AND there’s a double dome house [pictured] in a Reykjavik housing development. Down the street is a double pyramid house, too; otherwise, the place looks like Fullterton, California circa 1980.
One thing that most people notice on arrival in Iceland is the uniformly modernist architecture. It looks like the whole country was imported as flatpack and built in about six weeks–sometime in the mid-80’s.
There’s a little bit of frontier town utilitarianism, a little Scandinavian modernism, and a little eastern bloc uniformity, plus a little Bermudian/Atlantic island nation colored roof fixation.
What stands out? The Kentucky Fried Chickens. They’re everywhere, and they all seem to have relatively innovative/eyecatching architecture. Finally, after seeing this sleek, anthacite-panelled example in Keflavik, I had to start snapping pictures.
Inside, there was very nice clerestory lighting over the cash registers and the indoor playground. The bathrooms were high-end euro-trendy, and all the interior concrete uses the woodgrain from the poured-in-place forms to very nice effect.
there are still some bugs to be squashed, but in the mean time, please let me know if anything looks wildly out of whack…
oh yeah, where are all the pictures?? brb
The designer in The Incredibles was named Edna, not Eve. And though she does ressemble her, Edna’s voice was done by the writer/director Brad Bird, not Linda Hunt. Linda Hunt was the willow tree in Pocahontas, though, but I can’t imagine you’d learn that in a Pixar show.
Somebody has some ‘splaining to do.
It’s A Pixar World, We’re Just Living In It [nyt]
I’ve been crunching on an offline deadline, and I’ve barely even read these, much less thought and posted about them:
How to Make a Movie About 9/11? Carefully: Unfortunately, careful isn’t usually the stuff of great Hollywood drama, but of compromised, templated biopics. As for “the most basic creative dilemma” being whether to show the planes hitting the towers, this footage, this imagery was arbitrarily sacralized so quickly, this taboo theology has accreted on it. The media equivalent of The Footprints, it’s an unsuitable vessel for the emotions and memories and eventual understanding of September 11th.
On the other hand, The Great New Wonderful, directed by Danny Leiner, sounds promising. It’s set well after the Sept. 11th attacks, which is far more interesting, uncharted (in film) emotional territory. Plus, he did Harold and Kumar Go to White Castle.
Hollywood Welcomes New Crop of Moguls: Always on the lookout for a crop of new somethings, Sharon Waxman finds people who are trying to make small fortunes in the film business using their big fortunes from elsewhere. A business model after my own heart. Now, if I only owned the Mavericks…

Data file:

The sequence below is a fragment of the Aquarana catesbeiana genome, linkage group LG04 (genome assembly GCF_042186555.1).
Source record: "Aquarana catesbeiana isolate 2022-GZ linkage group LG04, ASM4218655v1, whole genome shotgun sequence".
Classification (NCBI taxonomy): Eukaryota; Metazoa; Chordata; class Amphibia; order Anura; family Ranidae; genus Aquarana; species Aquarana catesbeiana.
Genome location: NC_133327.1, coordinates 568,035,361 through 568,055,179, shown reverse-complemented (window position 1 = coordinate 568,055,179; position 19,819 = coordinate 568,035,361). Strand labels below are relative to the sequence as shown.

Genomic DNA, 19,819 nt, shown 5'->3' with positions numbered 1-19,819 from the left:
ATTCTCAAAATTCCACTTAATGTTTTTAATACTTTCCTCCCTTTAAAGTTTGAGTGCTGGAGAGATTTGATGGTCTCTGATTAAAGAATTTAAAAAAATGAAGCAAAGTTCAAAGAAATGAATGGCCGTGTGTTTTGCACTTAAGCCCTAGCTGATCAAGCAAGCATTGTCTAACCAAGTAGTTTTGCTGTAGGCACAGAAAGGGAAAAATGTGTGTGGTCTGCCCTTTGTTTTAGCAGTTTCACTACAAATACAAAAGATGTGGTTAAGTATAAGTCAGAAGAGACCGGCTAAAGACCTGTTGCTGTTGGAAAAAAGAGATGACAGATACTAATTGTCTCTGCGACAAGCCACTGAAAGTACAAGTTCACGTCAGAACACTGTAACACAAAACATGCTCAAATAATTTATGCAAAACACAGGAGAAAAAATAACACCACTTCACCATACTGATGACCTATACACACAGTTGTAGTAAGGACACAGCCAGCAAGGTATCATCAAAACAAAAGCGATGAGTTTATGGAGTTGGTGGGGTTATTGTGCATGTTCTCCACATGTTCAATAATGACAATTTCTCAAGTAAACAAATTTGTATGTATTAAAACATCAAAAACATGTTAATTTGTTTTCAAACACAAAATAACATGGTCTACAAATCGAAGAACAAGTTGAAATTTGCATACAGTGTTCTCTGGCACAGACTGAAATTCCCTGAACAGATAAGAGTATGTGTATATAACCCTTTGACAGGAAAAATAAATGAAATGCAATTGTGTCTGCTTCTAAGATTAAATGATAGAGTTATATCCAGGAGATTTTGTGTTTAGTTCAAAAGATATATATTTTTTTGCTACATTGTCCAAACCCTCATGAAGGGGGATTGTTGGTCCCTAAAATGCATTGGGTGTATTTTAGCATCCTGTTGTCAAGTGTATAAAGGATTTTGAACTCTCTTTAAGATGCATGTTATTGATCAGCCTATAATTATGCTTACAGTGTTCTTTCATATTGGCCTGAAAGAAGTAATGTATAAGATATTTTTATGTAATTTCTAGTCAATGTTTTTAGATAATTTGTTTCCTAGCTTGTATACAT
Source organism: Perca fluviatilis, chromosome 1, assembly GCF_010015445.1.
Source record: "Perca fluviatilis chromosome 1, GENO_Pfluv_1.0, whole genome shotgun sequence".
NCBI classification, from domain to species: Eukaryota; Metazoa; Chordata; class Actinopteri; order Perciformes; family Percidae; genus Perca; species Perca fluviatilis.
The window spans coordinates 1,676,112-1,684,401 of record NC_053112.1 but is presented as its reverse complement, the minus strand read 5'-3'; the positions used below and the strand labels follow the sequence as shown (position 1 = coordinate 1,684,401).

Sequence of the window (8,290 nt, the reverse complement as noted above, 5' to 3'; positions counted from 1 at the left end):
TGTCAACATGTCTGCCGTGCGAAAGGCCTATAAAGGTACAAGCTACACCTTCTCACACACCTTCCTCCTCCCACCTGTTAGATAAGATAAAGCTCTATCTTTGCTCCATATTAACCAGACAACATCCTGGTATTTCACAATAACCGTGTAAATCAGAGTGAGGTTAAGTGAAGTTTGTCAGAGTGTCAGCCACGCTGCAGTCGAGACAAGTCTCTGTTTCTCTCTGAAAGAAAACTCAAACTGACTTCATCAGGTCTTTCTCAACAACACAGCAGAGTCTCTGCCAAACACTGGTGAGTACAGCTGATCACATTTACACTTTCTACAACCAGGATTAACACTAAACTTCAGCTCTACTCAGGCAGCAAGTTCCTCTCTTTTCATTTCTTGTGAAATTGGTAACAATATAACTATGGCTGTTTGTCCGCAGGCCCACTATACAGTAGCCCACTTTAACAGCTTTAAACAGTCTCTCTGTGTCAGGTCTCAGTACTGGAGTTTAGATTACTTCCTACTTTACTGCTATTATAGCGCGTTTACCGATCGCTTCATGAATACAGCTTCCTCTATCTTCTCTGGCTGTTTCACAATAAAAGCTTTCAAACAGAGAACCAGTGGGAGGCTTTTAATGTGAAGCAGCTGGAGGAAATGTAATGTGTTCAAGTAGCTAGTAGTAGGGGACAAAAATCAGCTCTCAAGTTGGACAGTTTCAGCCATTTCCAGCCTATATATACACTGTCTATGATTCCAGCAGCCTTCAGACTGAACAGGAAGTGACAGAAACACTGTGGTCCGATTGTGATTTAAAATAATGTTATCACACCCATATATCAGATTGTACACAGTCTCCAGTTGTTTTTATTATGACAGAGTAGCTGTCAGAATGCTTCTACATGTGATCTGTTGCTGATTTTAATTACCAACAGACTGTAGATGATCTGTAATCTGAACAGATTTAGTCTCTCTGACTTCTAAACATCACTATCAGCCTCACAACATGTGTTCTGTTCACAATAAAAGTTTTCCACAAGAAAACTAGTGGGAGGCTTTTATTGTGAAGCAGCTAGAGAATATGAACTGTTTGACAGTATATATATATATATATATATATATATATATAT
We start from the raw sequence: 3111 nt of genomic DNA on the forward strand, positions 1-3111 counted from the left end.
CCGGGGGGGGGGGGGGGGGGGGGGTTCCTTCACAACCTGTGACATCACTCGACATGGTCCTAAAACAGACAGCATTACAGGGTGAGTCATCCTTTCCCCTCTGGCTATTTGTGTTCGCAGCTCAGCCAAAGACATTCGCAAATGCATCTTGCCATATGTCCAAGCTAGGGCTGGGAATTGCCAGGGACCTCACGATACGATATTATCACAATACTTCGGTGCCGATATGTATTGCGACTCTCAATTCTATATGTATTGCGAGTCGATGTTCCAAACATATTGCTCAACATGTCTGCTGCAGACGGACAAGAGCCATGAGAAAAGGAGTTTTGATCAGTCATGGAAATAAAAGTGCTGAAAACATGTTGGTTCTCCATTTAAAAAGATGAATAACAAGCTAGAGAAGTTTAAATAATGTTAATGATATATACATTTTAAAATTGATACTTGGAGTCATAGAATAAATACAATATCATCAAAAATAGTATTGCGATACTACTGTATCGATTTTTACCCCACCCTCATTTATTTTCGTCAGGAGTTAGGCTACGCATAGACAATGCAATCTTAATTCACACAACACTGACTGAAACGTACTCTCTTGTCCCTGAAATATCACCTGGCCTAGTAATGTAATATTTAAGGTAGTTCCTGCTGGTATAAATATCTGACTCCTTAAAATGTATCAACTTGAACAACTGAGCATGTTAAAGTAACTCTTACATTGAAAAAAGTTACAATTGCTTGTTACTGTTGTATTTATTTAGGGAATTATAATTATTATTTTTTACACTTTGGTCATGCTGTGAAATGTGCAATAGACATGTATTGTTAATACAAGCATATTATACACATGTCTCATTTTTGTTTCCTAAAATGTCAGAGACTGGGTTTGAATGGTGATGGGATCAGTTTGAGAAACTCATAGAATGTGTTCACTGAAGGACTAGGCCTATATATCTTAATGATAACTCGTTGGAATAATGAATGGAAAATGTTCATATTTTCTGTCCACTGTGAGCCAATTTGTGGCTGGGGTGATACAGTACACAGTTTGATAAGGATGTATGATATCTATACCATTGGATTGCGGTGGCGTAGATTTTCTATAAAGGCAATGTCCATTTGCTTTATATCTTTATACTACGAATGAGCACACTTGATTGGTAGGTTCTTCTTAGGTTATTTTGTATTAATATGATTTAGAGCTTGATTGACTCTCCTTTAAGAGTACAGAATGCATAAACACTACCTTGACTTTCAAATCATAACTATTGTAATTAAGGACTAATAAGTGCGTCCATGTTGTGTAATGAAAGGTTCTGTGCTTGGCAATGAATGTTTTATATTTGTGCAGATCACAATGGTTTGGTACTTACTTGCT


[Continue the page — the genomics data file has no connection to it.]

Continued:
question: is the URL in the first story intentionally 20atta.html? Because the URL in the second is 19rich.html. Just asking….
The artist is planning to speak about his work, including his awesome The Weather Project at the Tate Modern in 2003. What he needs to explain is who talked him into posing for that photo in Choire’s NYT Guide.
The story of Donnie Dunagan, the child actor who was the voice of Bambi and went on to fight in Vietnam and to lose his most of his savings in the Enron collapse.
American Dad sounds like The Family Guy newly converted to Atkins.
Is there any crueller insult to a comic than, “It was funnier the first hundred times Leno did it”?
About The Simpsons: “in its 16th year and still as fresh and manically witty as ever.”
American Dad‘s jokes are dated, unlike the Simpsons‘ new parody of…The Passion Of The Christ.
And the kicker, in case any animaniacs are still lurking on the sidelines, she says of American Dad, “it is to The Simpsons what Japanese anime is to Disney’s Fantasia: fashionable, but crude and cheaply drawn in comparison.”
Making lemonade out of an assignment to review Fox’s lame-sounding new series, Alessandra Stanley decides to start throwing concussion grenades into the world of animated comedy she apparently knows nothing about, just to watch the nerds scramble out and attack:
Dad Is a C.I.A. Operative, the Kids Have a Weird Pet [nyt]
A very talented art director/designer friend is interested in moving to an agency position (he’s currently inhouse at a hip lifestyle/fashion company).
If you either work in an advertising agency in NYC or know people who do, and you’re game to share your insights with him, please drop me a line.
Thanks, I appreciate it very much. [And I know it’s a lot to ask, especially coming on the heels of last week’s “hey, check out my advertisers!” request and all…]
But democracy starts at home.
Do whatever it takes. Kill the whole friggin’ space program. Put NASA out of business; my wife can find another job. Bankrupt the entire airline industry, and ground every plane. I don’t care.
Just please, Xeni, please stop it with the PR pablum from some zero-G plane that last made the news during the shooting of Apollo 11. It wasn’t interesting when Howard, Hanks & Bacon blabbed on about it, either, but at least they stopped after the movie came out. Unless you’re going to ride a on-loan-from-Marketing Segway in a parabolic arc, get off the plane; the flight landed a long time ago.
“Previous BB posts: 9, 8, 7, 6, 5, 4, 3, 2, 1.” [BoingBoing: Xeni Flies Zero-G #10]